Then, you could walk down a street sometimes and there, in some house’s window, would be another little war flag. If it had a purple heart, that would mean someone in that house had been wounded in the war. If it had a gold star, that would mean someone in that house had been killed in combat - sailor, soldier, marine, airman. We’d see that now and then, even across the street, or two doors down ...

Wednesday, October 10, 2012


Alicia and Marcia rant about violent encounters they faced in Mexico and Honduras - in draft of "Displaced":


Its seriousness can only be expressed by analogy ...

Monday, October 08, 2012


POLITICAL GRACE: THE GIFT OF RESISTANCE is now downloadable for Apple, Kindle, Nook and Epub devices at

Brief synopsis: 
Philosophy and theology have increasingly turned to the problem of the rising numbers of people who live in severe conditions of oppression, people who are surplus to global economic and political orders which the oppressed define as "neoliberal" and "neocolonial." This work, Political Grace: The Gift of Resistance, is part of that turning.

Friday, October 05, 2012


THE WRITE STUFF: The switch to writing from recent video work to me is a way of returning to the wordcraft I’ve been working with all my adult professional life -- 24 years as a print journalist; -- 4.5 years for the Ph.D. in philosophy; -- 10 years preaching from sketchy notes spontaneously. What’s new is experimentation in fiction. I’ve always been prolific and continue to be. I love books and stories and now I love writing them. 

Then I become uncertain ... is this just a delusion? 

Delusions, illusions, I need a transfusion to dispel the confusion, an infusion of ... oh, pardon me, is this the rocking chair I'm supposed to use ...?


... (so far)

V I E W  THE BOOKS: in paperback Kindle, Nook, iBooks & Epub devices:

Thursday, October 04, 2012


Scene involves Alicia Stewart (later Alicia Lys) and Gil Stephens -- both working on news stories about a psychiatric center's downsizing -- and William "Bill" Barnes, head of the psych center board of visitors, a downsizing opponent.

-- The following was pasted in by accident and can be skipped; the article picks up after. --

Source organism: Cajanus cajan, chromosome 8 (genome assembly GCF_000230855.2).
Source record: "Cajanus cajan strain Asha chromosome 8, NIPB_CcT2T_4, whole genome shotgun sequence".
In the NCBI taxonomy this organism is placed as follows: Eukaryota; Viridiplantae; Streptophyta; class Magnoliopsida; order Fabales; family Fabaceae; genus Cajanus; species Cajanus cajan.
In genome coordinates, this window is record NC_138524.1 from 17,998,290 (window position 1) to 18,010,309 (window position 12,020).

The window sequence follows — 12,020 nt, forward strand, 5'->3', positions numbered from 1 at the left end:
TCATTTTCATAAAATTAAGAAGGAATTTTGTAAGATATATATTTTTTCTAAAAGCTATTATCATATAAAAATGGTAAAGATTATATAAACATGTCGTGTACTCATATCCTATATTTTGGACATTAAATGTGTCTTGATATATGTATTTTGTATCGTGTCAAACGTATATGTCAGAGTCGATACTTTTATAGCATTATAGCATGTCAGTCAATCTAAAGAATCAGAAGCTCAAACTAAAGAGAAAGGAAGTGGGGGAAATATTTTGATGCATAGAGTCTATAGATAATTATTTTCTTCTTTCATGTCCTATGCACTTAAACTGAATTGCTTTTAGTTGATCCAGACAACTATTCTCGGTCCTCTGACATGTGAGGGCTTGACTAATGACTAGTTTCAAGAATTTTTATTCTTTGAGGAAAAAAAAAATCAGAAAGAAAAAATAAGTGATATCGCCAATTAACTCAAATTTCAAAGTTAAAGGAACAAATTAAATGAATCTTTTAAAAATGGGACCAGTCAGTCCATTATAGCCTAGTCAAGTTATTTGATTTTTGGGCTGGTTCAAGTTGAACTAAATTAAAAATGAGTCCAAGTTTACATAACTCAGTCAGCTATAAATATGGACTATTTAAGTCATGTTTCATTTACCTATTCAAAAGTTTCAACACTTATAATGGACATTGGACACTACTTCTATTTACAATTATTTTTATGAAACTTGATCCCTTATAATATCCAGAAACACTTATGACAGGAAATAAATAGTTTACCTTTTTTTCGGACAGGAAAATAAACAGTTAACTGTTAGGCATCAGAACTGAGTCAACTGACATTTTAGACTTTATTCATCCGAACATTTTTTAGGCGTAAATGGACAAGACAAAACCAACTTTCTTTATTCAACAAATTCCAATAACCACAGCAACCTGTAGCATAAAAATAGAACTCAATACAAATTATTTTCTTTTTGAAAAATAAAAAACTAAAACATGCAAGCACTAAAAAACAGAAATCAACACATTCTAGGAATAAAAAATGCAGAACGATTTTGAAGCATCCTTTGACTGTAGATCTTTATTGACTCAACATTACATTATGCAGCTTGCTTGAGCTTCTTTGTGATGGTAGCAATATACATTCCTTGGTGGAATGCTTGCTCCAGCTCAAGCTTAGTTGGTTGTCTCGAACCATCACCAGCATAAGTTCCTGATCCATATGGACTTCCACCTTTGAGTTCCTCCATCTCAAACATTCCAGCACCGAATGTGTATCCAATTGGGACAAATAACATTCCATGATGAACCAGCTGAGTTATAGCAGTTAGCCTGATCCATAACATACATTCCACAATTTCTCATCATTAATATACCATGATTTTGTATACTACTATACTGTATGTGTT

They exited the elevator and walked down a hall, dimly lit, to a door labeled “9.” Barnes opened it, led them inside, and spoke with two male attendants who appeared to cast clinical looks at his two guests. They introduced themselves.
“This way, please,” the shorter attendant said. “We’re in art therapy right now. They do have visitors occasionally during this period, but I ask that you be reserved and polite. Respectful.”
 Inside a bright spacious room, Stewart and Stephens stood in the background as several men looked at them initially. Three began to chatter and walk slowly in different directions, others stood stationary, and another ambled over to Stewart and gestured to her to follow him to a large pastel that displayed a swirl of orange, yellow and red, with a black profiled figure in the center that glanced sidelong at the viewer. An attendant nodded it was okay.
“This is my mind and my emotions,” the man said, pointing to the swirl of colors. “And this in the center is the Devil. He wants to turn all these colors black. He wants to do that in all of us. Did you know that?”
“It’s a powerful drawing,” Stewart said.
“You’re evading the question,” the man said. He shook his head, looked at the taller attendant, and walked to a corner of the room, sat down and smiled.
“You know that it’s true,” he called to her. “He’s insidious and full of disguises. Look around. What disguise is he wearing now?”